About a month ago, I posted the following question on our King Arthur Flour Facebook wall:
"Question: Have you, would you, or are you interested in making cream puffs, chocolate éclairs, and/or profiteroles (ice cream-stuffed puffs)?"
I expected a moderate response. I mean, cream puffs and éclairs aren't the most au courant dessert these days. Compared to cupcakes, they're positively old school.
Well, guess what? Our Facebook followers, which I know include a lot of you, dear readers, are apparently not averse to "old school."
Over 1,000 of you responded in the affirmative: YES, bring those cream puffs on!
Which positively warms my heart.
Maybe it's the fact I'm a Wisconsin native, and the cream puff – to be exact, the dinner-plate-sized, stuffed-with-about-a-quart-of-whipped-cream cream puff – is, as of last July, the state's official dessert.
Which makes sense, given Wisconsin's license-plate moniker: America's Dairyland.
Bet you didn't know that that over 400,000 puffs are sold each year at the Wisconsin State Fair.
Or that at that fair last October, the Guinness record for World's Largest Cream Puff was set by the Wisconsin Bakers Association. Big Choux to Fill will tell you all about this 125.6-lb. puff; the headline alone is worth its weight in gold (ink).
But you know the very best part about cream puffs – and their pastry-cream-filled counterpart, chocolate éclairs?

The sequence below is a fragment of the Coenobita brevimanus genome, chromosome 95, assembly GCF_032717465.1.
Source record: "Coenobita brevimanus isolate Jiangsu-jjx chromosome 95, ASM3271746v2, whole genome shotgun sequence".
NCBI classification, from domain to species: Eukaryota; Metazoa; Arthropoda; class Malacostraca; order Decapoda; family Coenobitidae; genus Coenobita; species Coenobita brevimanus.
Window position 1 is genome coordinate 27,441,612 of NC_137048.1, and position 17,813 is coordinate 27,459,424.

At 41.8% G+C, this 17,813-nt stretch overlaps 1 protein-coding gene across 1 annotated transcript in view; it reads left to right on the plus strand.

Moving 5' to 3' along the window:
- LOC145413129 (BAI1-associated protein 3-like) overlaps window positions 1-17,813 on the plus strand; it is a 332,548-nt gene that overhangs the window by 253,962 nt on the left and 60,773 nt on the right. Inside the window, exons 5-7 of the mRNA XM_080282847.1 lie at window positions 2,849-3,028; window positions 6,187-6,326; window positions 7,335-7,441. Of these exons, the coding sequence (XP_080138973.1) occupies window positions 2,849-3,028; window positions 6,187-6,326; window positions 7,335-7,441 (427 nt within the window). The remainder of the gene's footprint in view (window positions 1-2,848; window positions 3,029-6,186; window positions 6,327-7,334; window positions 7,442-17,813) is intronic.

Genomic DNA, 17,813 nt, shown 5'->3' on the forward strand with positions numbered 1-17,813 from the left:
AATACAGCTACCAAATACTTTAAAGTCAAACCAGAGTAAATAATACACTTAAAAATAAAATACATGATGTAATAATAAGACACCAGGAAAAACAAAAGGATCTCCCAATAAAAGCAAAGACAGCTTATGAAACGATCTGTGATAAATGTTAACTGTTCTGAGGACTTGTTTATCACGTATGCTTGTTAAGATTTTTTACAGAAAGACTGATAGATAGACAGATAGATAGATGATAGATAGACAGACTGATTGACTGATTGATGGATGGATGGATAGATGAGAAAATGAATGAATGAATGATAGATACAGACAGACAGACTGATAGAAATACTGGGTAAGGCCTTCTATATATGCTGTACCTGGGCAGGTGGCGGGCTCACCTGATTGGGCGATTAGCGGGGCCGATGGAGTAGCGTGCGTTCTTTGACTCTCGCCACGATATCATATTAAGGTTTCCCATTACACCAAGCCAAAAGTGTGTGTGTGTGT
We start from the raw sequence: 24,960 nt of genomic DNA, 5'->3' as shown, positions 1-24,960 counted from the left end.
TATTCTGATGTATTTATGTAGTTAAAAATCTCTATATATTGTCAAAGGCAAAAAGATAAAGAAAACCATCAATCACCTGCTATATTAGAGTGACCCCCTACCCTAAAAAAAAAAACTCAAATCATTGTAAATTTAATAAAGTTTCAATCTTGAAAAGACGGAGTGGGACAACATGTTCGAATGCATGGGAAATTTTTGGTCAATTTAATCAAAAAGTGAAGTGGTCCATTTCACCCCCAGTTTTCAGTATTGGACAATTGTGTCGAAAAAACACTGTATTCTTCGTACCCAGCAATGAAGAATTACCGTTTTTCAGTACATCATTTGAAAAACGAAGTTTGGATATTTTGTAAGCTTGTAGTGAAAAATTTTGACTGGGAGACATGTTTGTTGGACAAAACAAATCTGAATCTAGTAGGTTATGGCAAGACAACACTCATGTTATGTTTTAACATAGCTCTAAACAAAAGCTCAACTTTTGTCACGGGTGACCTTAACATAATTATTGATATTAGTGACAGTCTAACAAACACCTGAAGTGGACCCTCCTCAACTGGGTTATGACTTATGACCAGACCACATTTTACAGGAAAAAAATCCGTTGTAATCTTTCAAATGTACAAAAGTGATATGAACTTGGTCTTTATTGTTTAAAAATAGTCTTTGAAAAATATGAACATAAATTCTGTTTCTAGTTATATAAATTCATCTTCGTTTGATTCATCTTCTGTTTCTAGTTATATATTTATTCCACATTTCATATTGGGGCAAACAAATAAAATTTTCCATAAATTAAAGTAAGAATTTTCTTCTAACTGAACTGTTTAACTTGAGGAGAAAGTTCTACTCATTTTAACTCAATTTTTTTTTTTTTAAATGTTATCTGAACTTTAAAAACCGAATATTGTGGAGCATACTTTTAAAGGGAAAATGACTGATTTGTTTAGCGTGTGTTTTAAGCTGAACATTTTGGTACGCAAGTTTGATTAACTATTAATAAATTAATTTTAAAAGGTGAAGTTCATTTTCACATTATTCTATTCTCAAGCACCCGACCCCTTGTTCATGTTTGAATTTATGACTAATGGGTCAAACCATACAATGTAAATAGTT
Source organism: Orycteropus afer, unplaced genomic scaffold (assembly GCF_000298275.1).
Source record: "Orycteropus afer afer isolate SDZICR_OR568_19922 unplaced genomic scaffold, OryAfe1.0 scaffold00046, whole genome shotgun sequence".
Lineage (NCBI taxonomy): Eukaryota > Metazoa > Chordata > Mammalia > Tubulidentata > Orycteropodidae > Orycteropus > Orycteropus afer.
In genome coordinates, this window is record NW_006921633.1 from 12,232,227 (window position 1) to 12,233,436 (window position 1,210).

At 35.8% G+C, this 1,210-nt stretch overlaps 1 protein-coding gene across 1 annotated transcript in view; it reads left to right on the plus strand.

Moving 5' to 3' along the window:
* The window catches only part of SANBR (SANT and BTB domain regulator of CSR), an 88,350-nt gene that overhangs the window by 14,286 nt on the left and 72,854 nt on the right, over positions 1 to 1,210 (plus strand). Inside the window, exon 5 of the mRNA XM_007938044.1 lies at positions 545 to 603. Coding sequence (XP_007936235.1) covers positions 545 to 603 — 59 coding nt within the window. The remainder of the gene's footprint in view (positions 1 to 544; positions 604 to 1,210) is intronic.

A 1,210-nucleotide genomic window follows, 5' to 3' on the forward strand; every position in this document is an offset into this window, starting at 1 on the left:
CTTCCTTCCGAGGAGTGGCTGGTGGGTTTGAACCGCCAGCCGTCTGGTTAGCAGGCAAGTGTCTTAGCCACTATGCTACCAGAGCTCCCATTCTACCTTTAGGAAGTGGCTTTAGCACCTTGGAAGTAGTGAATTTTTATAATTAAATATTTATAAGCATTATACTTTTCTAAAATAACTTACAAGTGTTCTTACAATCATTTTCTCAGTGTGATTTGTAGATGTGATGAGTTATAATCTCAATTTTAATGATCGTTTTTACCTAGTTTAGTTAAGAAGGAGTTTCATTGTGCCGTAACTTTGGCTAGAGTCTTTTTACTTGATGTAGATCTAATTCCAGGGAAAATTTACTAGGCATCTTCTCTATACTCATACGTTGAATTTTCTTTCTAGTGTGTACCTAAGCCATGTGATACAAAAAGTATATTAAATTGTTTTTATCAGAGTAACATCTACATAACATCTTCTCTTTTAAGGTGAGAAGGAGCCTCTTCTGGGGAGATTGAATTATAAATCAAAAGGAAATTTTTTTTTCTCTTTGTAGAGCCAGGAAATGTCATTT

They're just so gosh-darned easy to make.
Nothing fancy; no tricks. Just good, simple ingredients – and lots of cream.
What's not to like?
If you haven't made cream puffs in awhile, dig out your favorite recipe and get going.
If you've never made cream puffs – read on. Before you know it, you'll be making not only cream puffs, but chocolate éclairs and ice cream profiteroles: three siblings under the same (pastry) skin.
Let's start with the pastry shells, made from all-purpose puff paste, a.k.a. choux paste ("Big Choux to Fill" - HA!).
Now, before we begin: note that the following pastry recipe will make 12 cream puffs OR 12 éclairs. The filling recipes (one for whipped cream, one for pastry cream) make enough for 12 pastries each. The chocolate icing recipe makes enough for 12 éclairs.
Preheat the oven to 425°F. Lightly grease (or line with parchment) two baking sheets.
Combine the following in a saucepan set over medium heat:
1 cup water
1/2 cup (8 tablespoons) unsalted butter
3/8 teaspoon salt
Heat until the butter has melted, and bring to a rolling boil.
Remove the pan from the heat, and add 1 1/4 cups (5 1/4 ounces) King Arthur Unbleached All-Purpose Flour all at once, stirring vigorously.
Return the pan to the burner and cook over medium heat, stirring all the while, until the mixture smooths out and follows the spoon around the pan; this should take less than a minute.
Remove the pan from the heat, and let the mixture cool for 5 to 10 minutes. It'll still feel hot, but you should be able to hold a finger in it for a few seconds. If you have an instant-read thermometer, the temperature should be below 125°F.
Transfer the mixture to a mixer, and beat in 4 large eggs one at a time, scraping the bowl as needed.
The mixture will look curdled at first, but when you add the last egg it should become smooth. Beat for at least 2 minutes after adding the last egg. See how silky it gets?
The muffin scoop will make slightly larger puffs; either tool is a good choice. If you have neither, drop the dough from a wet spoon.
Space the mounds about 3" apart, to allow for expansion.
Bake the puffs for 15 minutes, then reduce the oven temperature to 350°F and bake for an additional 25 minutes, until they're a medium golden brown. Don't open the oven door while the puffs are baking; like popovers, they may fall a bit.
Remove the pastries from the oven.
Make a small slit in the top of each, and return them to the oven for 5 minutes, to allow the steam to escape.